White college graduates have emerged from the last two decades of elections as an increasingly large and cohesive political bloc -- and one that poses problems for both political parties.
Back in the pre-COVID-19 era, their numbers augmented by recent products of woke campuses, they seemed to be the dominant force in the race for the Democratic presidential nomination.
They flitted from one candidate to the next, tilting toward Sen. Kamala Harris after she whacked Joe Biden for opposing school busing in the 1970s, then luxuriating in Sen. Elizabeth Warren's stentorian assurances that, on every issue, she had "a plan for that" and, finally, swooning for the assured articulateness of former South Bend Mayor Pete Buttigieg.
In retrospect, they seem to have been frivolous in their affections, especially when they acquiesced meekly in the elevation of Biden after his endorsement from Rep. Jim Clyburn and his 44-point margin over Sen. Bernie Sanders among black voters in South Carolina.
The Democratic Party, from its beginnings in the 1832 campaign to reelect Andrew Jackson (whose statue, at this writing, still stands in Lafayette Square across from the White House), has been a coalition of out-groups, sometimes at odds with one another, sometimes united to form a national majority.
Historically, each of its constituencies wanted something concrete out of politics. In midcentury America, blacks wanted desegregation; labor-union members wanted (in Samuel Gompers's word) "more"; and ethnic groups wanted the support of their confreres abroad.
But one group sought something more abstract: an opportunity to "participate" in the advancement of "a conception of the public interest," as the young political scientist James Q. Wilson wrote in his 1962 book, "The Amateur Democrat."
Wilson's amateurs were well educated, relatively affluent and scarce on the ground in an era when most college graduates voted Republican. They included Ed Koch, the future New York mayor running for Greenwich Village district leader; a single Chicago alderman (out of 50) representing the Hyde Park university district; and a few West Los Angeles lawyers active in California Democratic Council clubs.
They aspired to run the Democratic Party and sometimes snagged key staff positions. But demographically, they were just a sliver of the electorate, even in Democratic primaries.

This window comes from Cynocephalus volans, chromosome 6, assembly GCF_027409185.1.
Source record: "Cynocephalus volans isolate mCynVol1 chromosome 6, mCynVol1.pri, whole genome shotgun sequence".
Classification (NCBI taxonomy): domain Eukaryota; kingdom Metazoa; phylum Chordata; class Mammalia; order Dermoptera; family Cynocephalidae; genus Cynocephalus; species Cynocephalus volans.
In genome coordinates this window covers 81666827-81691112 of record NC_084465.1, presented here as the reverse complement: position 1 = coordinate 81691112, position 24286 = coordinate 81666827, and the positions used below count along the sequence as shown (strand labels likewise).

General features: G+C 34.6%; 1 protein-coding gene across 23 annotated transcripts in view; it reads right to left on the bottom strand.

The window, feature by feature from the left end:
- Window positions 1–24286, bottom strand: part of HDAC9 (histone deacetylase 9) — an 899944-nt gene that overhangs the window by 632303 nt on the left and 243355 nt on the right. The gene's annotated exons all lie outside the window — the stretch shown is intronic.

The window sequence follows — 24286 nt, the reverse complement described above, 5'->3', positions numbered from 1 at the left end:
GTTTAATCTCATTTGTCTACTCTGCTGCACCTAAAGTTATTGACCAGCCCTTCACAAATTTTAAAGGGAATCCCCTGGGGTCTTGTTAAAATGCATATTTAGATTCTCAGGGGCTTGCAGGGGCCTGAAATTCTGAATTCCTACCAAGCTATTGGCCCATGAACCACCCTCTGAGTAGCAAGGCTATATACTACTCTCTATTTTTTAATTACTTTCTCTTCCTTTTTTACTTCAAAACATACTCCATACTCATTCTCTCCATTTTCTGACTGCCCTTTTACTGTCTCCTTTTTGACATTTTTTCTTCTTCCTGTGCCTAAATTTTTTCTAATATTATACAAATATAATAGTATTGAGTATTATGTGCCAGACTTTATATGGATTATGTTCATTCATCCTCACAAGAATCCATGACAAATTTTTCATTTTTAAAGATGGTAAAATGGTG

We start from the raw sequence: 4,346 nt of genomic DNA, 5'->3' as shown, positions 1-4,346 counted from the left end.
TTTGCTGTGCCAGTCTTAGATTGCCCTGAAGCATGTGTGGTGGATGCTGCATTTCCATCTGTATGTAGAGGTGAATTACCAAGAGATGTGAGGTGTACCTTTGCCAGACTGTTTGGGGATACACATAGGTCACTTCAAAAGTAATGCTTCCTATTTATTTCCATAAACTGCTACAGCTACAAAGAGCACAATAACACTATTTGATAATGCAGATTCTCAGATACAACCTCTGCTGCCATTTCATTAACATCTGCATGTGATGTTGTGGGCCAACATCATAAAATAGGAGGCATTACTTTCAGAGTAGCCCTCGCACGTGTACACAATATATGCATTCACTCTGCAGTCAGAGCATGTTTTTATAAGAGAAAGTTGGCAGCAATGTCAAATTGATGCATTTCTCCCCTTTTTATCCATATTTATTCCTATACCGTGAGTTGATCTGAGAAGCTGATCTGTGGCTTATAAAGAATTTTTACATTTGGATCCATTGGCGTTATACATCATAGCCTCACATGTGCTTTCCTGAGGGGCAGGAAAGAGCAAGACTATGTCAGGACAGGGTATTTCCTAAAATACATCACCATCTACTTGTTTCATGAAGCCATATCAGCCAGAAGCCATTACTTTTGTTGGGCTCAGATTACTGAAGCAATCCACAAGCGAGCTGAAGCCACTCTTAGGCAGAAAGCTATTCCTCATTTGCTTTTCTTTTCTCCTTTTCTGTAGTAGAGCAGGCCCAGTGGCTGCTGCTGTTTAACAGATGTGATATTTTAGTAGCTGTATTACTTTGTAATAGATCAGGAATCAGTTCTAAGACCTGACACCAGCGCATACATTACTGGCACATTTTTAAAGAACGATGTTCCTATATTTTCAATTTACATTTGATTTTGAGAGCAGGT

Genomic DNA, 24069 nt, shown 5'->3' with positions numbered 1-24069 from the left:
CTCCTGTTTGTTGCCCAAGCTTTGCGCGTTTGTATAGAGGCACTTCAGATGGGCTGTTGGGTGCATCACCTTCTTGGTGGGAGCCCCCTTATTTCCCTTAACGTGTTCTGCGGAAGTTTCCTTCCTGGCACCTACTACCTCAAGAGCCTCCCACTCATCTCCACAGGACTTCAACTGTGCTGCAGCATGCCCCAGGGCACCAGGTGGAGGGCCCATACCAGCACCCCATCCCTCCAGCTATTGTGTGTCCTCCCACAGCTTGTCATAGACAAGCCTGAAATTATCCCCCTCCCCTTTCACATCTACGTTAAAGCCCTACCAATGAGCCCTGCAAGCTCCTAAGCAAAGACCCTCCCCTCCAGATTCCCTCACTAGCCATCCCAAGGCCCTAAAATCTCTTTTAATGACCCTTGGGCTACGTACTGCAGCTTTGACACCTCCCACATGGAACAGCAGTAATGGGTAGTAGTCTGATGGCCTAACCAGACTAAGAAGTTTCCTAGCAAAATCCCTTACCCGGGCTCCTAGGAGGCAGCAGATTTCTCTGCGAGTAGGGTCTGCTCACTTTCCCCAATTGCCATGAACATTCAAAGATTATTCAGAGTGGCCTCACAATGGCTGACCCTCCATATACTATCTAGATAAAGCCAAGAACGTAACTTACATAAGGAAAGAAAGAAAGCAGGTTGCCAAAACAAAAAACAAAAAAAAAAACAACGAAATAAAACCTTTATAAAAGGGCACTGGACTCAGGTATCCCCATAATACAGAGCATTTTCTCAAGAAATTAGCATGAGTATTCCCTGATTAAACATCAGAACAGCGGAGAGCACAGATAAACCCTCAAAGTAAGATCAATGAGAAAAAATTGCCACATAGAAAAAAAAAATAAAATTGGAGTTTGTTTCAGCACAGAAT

Now their numbers are legion. White college graduates have been trending Democratic since the 1990s. The inrush of millennials marinated in political correctness and the emergence of the devil figure in Donald Trump have made them overwhelmingly Democratic -- and numerous enough to outnumber both blacks and blue-collar whites in party primaries.
They remain as abstract in their concerns and as frivolous, one might say, as Wilson's midcentury amateurs. A Pew Research Center poll showed 49% of white Democrats and 49% of college graduate Democrats saying it bothered them that "the likely Democratic nominee is a white man in his 70s." But only 28% and 30% of Black and Hispanic Democrats, respectively, were similarly bothered.
"The 'white left,'" writes Stanford political scientist Hakeem Jefferson, quoted by The New York Times' Thomas Edsall, "can sometimes look more 'progressive' than black folks because the white left has the luxury of approaching questions that bear on marginalized people's lives with a kind of reckless abandon" -- he might have said frivolousness -- "that many others don't have."
This reckless abandon is apparent in the posture of leading Democrats, draped with kente cloth, kneeling in atonement for the sins of Americans past. It's apparent in the convenient forgettery of those who scoffed at President Trump's accurate 2017 prediction that those tearing down Confederate statutes would target Washington and Jefferson next. Now they're under threat; a Jackson statue has been attacked; and in Wisconsin, "protesters" pulled down statues honoring an abolitionist and women suffragist.
The flakiness is apparent in politicians, not least Biden, who insist on the enforcement of social distancing except for those engaged in mass protests and violent rioting (which they try to avoid mentioning). There's not even a pretense here of avoiding a double standard.
It's also apparent in Biden's promise that his vice presidential nominee will be a woman. And in Sen. Amy Klobuchar's statement, published when she withdrew her name from consideration, that it must be a "woman of color." That leaves a very small field of choices for a position whose holder would have a good actuarial chance of succeeding to the presidency.
Democrats may argue that Republicans and Donald Trump engaged in frivolities of their own, and there's some basis for such charges. But it's not an excuse for their own frivolous conduct.
Michael Barone is a senior political analyst for the Washington Examiner, resident fellow at the American Enterprise Institute and longtime co-author of The Almanac of American Politics.
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